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Rio Tinto

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  • #6 in Mining, oil and gas
  • 50,000 - 100,000 employees

Claudia Haugg

Claudia Haugg graduated with a Bachelor of Mechatronics Systems at The University of Melbourne and is now working as a Graduate Systems/Software Engineer at Rio Tinto.

5.50 AM


It’s time to go-go-gooo! I jump out of bed, pull on my exercise clothes and flash out of the door. After a few quick stretches, I’m down the road and running next to one of my local freshwater lakes. The sun glistens bright and golden on the water and ducks are slowly emerging from their slumber. The fresh, crisp morning air clears my mind and I am ready for the day. 

6.30 AM

I’ve bounced back home and am ready for the next race – racing the clock to be ready to leave at 7.00 am. Optimisation and making processes more efficient has been a valuable skill set that has translated well from my work to help me complete this task. The “Getting Ready” sequence can be executed in 30 minutes, 29 on efficient days. 

7.00 AM

That’s me showered, dressed, lunch packed and I’m on my way to work. I enjoy the half an hour drive and the time that I can listen to my audiobooks. 

7.30 AM

I arrive at work – Rio Tinto’s Remote Operations Centre. This is where the company’s mines, ports, and rail systems are all operated from a single location – more than 1000km away from the action! I’m part of the Fixed Plant Control Systems Team who looks after all the fixed plant equipment such as stackers, reclaimers, train loaders, and screen houses. These machines are amongst the biggest in the business and deal with the processing of the ore after it has gone through the crusher to be made into finer pieces, sorting it, stockpiling it, and then loading it onto the trains and sent to the ports where it’s loaded onto a ship and sent to our customers. 

8.00 AM

I’ve settled in at my desk, going through my emails, checked what’s on the calendar for me today, and brought up my “to-do” list. But before I get onto those tasks I need some energy! It is Monday and Mondays definitely need coffee. Keep Cups in hand, the team and I head out for our usual morning coffee. The sun is out, and we are all standing around chatting as we wait for our coffee orders to be called out.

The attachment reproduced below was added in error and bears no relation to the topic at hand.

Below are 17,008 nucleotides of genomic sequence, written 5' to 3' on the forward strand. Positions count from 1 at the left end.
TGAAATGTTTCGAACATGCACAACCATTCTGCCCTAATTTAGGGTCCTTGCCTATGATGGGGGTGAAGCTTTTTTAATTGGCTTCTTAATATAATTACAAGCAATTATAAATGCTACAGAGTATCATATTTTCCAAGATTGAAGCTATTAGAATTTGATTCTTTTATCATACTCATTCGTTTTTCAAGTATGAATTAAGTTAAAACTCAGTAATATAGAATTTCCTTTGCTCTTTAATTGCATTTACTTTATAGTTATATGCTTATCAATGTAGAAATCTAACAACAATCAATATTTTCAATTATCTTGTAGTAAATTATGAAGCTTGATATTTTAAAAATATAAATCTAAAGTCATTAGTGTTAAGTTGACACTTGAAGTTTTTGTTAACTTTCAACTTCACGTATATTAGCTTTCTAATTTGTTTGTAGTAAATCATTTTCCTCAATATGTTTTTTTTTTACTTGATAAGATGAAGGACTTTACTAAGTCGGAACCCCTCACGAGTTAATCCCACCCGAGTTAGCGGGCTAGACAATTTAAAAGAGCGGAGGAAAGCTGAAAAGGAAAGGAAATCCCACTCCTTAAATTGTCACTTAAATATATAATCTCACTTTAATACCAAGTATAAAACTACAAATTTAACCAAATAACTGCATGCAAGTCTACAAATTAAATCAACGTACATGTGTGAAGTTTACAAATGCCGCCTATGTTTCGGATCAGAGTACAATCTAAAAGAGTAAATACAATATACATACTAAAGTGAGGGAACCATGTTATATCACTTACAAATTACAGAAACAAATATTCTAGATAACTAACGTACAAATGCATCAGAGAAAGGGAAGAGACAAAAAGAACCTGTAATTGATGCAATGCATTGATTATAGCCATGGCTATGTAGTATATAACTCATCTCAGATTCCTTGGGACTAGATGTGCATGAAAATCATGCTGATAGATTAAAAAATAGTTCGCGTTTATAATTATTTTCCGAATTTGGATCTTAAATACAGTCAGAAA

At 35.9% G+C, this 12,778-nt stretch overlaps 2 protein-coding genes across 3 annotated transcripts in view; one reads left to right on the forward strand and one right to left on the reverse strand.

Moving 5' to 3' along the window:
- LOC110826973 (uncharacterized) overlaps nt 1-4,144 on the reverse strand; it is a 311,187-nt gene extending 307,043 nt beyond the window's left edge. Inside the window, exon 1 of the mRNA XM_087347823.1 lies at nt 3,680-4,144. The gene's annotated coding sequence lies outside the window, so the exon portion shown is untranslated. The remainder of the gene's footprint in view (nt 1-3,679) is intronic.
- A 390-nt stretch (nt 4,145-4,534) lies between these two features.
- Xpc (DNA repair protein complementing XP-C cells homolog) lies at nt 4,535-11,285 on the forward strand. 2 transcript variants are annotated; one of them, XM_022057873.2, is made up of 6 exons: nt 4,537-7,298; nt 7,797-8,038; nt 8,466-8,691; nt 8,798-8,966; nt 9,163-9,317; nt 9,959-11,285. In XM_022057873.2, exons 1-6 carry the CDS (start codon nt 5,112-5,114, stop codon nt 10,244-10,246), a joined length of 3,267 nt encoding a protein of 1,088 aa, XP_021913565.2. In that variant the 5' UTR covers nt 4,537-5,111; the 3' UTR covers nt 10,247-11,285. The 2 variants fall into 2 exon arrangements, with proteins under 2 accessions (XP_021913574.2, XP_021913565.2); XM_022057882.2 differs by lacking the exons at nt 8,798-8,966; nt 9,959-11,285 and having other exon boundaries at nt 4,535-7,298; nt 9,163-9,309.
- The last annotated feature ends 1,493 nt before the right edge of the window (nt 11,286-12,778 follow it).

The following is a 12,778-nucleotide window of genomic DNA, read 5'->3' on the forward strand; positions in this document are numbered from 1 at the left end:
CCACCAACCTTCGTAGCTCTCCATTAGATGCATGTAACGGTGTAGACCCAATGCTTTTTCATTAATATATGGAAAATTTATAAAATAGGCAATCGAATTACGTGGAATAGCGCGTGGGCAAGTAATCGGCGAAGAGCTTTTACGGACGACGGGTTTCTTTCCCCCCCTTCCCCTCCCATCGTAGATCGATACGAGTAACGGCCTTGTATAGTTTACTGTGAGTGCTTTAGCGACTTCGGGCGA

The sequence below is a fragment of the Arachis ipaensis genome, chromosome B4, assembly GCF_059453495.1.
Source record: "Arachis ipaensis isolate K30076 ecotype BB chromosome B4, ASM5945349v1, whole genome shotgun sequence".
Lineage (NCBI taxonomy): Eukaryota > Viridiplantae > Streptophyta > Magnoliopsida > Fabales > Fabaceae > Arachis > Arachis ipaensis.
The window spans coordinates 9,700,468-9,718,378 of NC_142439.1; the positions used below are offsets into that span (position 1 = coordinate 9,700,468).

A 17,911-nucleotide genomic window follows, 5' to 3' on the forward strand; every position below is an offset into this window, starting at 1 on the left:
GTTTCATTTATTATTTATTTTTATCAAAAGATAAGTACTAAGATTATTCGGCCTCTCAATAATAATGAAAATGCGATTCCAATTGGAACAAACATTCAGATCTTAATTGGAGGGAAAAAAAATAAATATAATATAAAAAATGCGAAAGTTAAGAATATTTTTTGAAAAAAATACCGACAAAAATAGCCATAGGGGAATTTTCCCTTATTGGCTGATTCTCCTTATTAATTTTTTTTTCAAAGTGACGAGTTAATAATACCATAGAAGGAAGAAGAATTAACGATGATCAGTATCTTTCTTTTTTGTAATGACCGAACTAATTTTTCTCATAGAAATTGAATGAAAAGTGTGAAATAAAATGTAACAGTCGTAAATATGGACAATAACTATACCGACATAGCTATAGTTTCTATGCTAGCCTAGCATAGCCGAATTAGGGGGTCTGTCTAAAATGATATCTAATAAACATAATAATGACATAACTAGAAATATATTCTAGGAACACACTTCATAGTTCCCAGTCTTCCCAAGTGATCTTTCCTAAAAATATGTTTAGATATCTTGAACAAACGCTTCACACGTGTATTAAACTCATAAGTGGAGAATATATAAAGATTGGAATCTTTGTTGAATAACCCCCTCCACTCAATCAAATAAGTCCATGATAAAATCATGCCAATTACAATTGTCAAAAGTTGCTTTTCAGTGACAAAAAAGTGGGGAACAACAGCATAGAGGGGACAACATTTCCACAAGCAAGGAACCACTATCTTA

8.20 AM

I’m fortunate to be working on and writing logic for one of the coolest machines in the business – a reclaimer. This machine, as you can see below, has a giant bucketwheel with which it scoops up ore from the stockpile. This ore travels down the conveyor on the boom of the reclaimer and this then goes into a chute which loads up trains with the ore to send to the ports. So, once caffeinated, I check the weekly reclaimer report to see how my machine has been working. Not too many alarms showing up and productivity is looking good! Time to get Microsoft SQL open and pull some data from the database to investigate what those alarms were. 

Rio Tinto - Reclaimer

9.00 AM

Time to do some of my own reclaiming – I reclaim spoonfuls of muesli into me as I keep an eye at some trends. I watch trends to get insights into the specific performance of the reclaimer which helps me to know what code needs a bit of tweaking. Trends are friends! 

9.30 AM

I grab my notebook and favourite green pen and head to the common area for the morning stand-up meeting where the whole team comes together for a morning catch-up. We discuss any safety incidents that happened the previous day and the initial findings or improvements that may help keep our workplace safe. These safety incidents are shared across the business, even at the offices, so that we can all learn from them. We also discuss how we are progressing on our tasks and what tasks we will be working on today. This helps us all stay up to date with what other team members are working on so that we can help each other out. 

10.00 AM

Noise-canceling headphones on and I enter focus mode as I listen to my instrumental tunes. Time to get coding! I write code on PLCs (programmable logic controllers) which run much of the equipment on site. These are a special purpose computer which we can program with very specific instructions to automate the machines. 

12.00 PM

Finally, lunchtime – I’ve been very excited about my spaghetti bolognese all morning! After heating up my lunch, I sit down with the team and we open the instructions for our Lego digger – time to get building!

Rio Tinto - A photo of Lego digger

1.00 PM

Time to write up a Change Management form for some new code that I want to implement to improve the productivity of the reclaimer. This form captures what changes I’ll be making, what the impact of this will be as well as what some potential risks are, and how I will mitigate them. Done. Sent. Next on the list.

2.00 PM

Now for a catch-up with the site to hear how things have been going that side. Liaising with the site is an important part of my role. We have to check with the site engineers to understand any issues that they have been observing with the machine to give us an idea if we need to make any changes to the code. It’s also a good chance to catch-up with the site engineers to find out when they have maintenance shuts planned and when the machine won’t be operating. 

2.30 PM

With the site engineers happy with the changes I want to implement, I can go ahead and book my flights and accommodation, and then I’ll be all sorted for my site visit next week! I’m mainly based in Perth at the Operation Centre, but I go up to the mine site every couple of months when we are commissioning new logic to the machines. 

3.00 PM

Back to more coding! Hmmm, what’s the best way to go about writing this code? Might be time for a walk so my mind can churn away at the problem.

4.30 PM

And that’s a wrap! I tidy-up my desk and wave goodbye to my team. It’s time to head home so that I can beat the traffic!